Medicare Managed Care Is Poised to Double in Size

For local laboratories and pathology groups, this represents both a threat and opportunity

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MEDICARE MANAGED CARE PLANS are poised to double in size. This can be both a threat and an opportunity for regional laboratories.

The Center for Medicare and Medicaid Services (CMS) recently reported that it had received 141 applications for new local Medicare Advantage plans for 2005. The applications included 55 HMOs, 73 PPOs, and 13 private fee-for- service plans. At least 51 of the new applications are from insurers that currently offer no Medicare plan.

This is a significant development. If all the applications are approved, it would almost double the number of Medicare managed care plans in operation, from the existing 185 to 326. This is the largest number of plans since 1999. It would also increase the number of states with at least one Medicare Advantage plan from 35 to 39.

Congress Increases Funding

Medicare Advantage was formerly called Medicare+Choice. The current flood of new plan applications is a direct result of increased funding by Congress in the Medicare Modernization Act of 2003. Congress wants to reverse the decline in the number of Medicare managed care beneficiaries. In 1999, 16%, or 6.3 mil- lion, were enrolled in Medicare managed care plans. Currently that number is 11%, or 4.6 million Americans.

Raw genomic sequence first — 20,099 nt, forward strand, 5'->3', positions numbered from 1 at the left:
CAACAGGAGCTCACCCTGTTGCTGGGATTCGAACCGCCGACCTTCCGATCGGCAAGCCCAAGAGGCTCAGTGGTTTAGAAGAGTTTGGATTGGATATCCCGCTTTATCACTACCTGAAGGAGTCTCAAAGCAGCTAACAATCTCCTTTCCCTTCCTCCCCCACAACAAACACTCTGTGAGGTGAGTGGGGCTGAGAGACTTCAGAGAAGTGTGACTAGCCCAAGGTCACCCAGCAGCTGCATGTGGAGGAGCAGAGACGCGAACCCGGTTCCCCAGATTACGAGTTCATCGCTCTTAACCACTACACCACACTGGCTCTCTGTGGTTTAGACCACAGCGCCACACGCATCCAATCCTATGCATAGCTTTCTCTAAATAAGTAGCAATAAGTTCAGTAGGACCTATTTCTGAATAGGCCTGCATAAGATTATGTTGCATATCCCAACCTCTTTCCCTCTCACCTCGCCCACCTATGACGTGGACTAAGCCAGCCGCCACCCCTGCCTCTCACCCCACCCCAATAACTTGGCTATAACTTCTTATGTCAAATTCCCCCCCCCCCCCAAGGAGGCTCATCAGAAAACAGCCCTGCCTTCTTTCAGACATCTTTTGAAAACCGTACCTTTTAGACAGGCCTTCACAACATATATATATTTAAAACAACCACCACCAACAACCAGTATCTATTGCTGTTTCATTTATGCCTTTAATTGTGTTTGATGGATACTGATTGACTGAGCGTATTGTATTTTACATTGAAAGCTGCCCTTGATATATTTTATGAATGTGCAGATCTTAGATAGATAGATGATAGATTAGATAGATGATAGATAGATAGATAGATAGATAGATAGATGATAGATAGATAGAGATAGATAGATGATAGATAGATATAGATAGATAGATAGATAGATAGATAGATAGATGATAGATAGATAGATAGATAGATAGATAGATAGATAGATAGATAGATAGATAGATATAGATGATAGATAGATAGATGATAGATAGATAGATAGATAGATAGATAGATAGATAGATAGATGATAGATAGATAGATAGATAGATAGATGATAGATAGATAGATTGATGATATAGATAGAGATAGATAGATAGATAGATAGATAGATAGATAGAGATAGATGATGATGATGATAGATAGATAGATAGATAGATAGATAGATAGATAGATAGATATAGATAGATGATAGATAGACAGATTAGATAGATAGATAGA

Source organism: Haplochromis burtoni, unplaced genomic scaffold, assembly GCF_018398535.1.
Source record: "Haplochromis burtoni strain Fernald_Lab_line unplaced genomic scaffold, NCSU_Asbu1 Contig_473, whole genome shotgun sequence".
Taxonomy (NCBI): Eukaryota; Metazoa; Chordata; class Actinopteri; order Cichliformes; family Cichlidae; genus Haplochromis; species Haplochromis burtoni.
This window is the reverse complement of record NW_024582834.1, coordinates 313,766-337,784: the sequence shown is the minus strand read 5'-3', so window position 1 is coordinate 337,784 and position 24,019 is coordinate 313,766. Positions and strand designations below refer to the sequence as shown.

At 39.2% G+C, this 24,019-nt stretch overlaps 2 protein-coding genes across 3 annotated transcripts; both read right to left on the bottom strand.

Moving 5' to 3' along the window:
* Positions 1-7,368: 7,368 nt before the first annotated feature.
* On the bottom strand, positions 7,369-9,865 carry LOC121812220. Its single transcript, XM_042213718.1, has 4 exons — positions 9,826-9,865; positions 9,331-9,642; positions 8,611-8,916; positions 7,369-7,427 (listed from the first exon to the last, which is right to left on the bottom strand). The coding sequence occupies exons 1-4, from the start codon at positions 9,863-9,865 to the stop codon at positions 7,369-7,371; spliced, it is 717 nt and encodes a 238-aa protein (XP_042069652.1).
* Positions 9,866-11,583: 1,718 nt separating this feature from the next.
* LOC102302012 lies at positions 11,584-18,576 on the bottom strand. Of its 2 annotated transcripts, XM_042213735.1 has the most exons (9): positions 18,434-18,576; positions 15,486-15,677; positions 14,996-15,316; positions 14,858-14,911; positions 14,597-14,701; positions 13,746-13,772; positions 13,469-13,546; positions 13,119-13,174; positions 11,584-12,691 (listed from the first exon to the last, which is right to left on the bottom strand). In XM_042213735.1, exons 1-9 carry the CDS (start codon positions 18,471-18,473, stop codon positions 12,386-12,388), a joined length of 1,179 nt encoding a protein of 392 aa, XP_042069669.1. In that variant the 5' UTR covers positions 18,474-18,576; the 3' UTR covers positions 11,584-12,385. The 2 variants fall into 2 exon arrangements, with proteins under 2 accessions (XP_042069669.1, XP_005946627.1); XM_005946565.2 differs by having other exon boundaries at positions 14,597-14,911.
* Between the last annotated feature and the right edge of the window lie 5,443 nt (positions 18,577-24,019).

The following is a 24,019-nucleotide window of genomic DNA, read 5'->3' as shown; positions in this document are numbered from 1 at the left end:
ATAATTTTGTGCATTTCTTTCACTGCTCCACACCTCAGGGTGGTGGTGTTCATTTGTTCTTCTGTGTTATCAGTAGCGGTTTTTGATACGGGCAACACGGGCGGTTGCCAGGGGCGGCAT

For local laboratories and hospital laboratory outreach programs, this development represents both a threat and an opportunity. THE DARK REPORT expects that, as payers establish a new Medicare managed care plan, they will sign an exclusive contract with their existing laboratory provider panel.

Local Labs Locked Out in FL

THE DARK REPORT has tracked this trend in recent years in Florida, where Medicare managed care has remained active. Lab directors there report that, whenever a new Medicare managed care plan is developed, the payer tends to award that business to its existing lab panel. As fee-for-service Medicare patients enroll in these managed care plans, local labs and pathology groups not on the panel lose access to those patients.

Balancing the threat of loss of access to existing Medicare fee-for-service patients is the opportunity for strong local labs and hospital lab outreach pro- grams to negotiate a contract to provide lab testing services for the new Medicare managed care plans. To accomplish this, such labs must identify health insurers in their area which are in the process of establishing such plans and begin building a business relationship.

Finally, local anatomic pathology groups have risk. With the national labs aggressively pursuing AP specimens, it is likely they will want to keep the AP specimens generated in Medicare Advantage plans and not contract this work to local pathology groups.

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